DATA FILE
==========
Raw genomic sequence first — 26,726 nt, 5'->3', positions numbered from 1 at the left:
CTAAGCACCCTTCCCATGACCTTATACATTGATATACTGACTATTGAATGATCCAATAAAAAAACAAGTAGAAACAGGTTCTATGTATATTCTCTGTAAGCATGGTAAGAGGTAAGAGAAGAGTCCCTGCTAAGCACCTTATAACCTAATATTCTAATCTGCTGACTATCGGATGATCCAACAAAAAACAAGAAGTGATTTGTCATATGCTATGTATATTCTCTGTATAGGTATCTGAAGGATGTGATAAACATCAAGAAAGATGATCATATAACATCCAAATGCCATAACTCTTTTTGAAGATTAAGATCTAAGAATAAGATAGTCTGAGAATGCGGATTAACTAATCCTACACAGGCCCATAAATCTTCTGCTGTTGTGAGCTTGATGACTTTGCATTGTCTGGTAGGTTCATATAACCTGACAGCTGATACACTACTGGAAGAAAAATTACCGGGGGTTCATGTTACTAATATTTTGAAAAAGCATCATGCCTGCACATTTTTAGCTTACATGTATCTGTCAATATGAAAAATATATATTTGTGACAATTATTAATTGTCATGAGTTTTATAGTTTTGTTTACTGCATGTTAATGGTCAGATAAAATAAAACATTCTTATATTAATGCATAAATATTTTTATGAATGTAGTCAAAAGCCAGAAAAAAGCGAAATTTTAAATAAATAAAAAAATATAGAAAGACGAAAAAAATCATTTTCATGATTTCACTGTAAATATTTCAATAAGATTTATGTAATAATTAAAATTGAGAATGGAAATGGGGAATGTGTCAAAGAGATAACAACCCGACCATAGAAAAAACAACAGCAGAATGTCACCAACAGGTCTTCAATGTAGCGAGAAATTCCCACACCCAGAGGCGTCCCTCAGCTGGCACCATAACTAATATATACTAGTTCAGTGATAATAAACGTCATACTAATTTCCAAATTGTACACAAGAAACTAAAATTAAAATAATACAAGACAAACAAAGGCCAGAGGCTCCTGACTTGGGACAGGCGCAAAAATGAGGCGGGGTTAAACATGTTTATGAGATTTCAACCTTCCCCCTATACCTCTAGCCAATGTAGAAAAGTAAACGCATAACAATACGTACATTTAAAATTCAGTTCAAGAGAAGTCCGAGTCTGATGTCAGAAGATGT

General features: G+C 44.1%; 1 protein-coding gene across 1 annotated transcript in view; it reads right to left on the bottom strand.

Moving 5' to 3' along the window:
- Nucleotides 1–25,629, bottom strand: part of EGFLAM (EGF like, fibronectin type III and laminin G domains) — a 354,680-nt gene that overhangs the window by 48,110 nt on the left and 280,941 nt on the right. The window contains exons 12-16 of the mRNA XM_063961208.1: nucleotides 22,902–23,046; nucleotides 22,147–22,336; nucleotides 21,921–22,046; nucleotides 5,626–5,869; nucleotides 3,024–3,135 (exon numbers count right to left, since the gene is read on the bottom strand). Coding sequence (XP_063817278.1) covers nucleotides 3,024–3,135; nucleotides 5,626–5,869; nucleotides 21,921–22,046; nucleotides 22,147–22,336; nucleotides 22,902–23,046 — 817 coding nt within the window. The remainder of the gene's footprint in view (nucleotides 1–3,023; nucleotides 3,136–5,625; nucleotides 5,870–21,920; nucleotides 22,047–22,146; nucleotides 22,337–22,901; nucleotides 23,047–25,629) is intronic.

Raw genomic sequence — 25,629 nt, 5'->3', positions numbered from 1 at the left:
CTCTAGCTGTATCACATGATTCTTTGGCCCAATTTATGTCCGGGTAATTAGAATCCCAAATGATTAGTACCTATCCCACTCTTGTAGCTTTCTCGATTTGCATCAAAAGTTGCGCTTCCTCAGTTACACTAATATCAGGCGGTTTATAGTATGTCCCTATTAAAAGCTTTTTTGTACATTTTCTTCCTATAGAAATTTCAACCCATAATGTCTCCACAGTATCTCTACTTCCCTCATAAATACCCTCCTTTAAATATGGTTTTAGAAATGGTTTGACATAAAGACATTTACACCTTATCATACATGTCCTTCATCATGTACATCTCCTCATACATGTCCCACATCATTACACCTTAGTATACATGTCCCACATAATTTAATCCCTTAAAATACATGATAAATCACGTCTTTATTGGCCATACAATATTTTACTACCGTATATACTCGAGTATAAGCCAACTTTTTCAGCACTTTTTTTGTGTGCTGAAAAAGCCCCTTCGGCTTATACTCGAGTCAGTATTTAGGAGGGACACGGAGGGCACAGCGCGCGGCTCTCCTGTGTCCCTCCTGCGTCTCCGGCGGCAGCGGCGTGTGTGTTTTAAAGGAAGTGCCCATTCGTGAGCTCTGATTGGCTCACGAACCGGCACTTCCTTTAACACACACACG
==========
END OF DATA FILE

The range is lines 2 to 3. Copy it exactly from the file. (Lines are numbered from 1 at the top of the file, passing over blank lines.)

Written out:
CTAAGCACCCTTCCCATGACCTTATACATTGATATACTGACTATTGAATGATCCAATAAAAAAACAAGTAGAAACAGGTTCTATGTATATTCTCTGTAAGCATGGTAAGAGGTAAGAGAAGAGTCCCTGCTAAGCACCTTATAACCTAATATTCTAATCTGCTGACTATCGGATGATCCAACAAAAAACAAGAAGTGATTTGTCATATGCTATGTATATTCTCTGTATAGGTATCTGAAGGATGTGATAAACATCAAGAAAGATGATCATATAACATCCAAATGCCATAACTCTTTTTGAAGATTAAGATCTAAGAATAAGATAGTCTGAGAATGCGGATTAACTAATCCTACACAGGCCCATAAATCTTCTGCTGTTGTGAGCTTGATGACTTTGCATTGTCTGGTAGGTTCATATAACCTGACAGCTGATACACTACTGGAAGAAAAATTACCGGGGGTTCATGTTACTAATATTTTGAAAAAGCATCATGCCTGCACATTTTTAGCTTACATGTATCTGTCAATATGAAAAATATATATTTGTGACAATTATTAATTGTCATGAGTTTTATAGTTTTGTTTACTGCATGTTAATGGTCAGATAAAATAAAACATTCTTATATTAATGCATAAATATTTTTATGAATGTAGTCAAAAGCCAGAAAAAAGCGAAATTTTAAATAAATAAAAAAATATAGAAAGACGAAAAAAATCATTTTCATGATTTCACTGTAAATATTTCAATAAGATTTATGTAATAATTAAAATTGAGAATGGAAATGGGGAATGTGTCAAAGAGATAACAACCCGACCATAGAAAAAACAACAGCAGAATGTCACCAACAGGTCTTCAATGTAGCGAGAAATTCCCACACCCAGAGGCGTCCCTCAGCTGGCACCATAACTAATATATACTAGTTCAGTGATAATAAACGTCATACTAATTTCCAAATTGTACACAAGAAACTAAAATTAAAATAATACAAGACAAACAAAGGCCAGAGGCTCCTGACTTGGGACAGGCGCAAAAATGAGGCGGGGTTAAACATGTTTATGAGATTTCAACCTTCCCCCTATACCTCTAGCCAATGTAGAAAAGTAAACGCATAACAATACGTACATTTAAAATTCAGTTCAAGAGAAGTCCGAGTCTGATGTCAGAAGATGT

General features: G+C 44.1%; 1 protein-coding gene across 1 annotated transcript in view; it reads right to left on the bottom strand.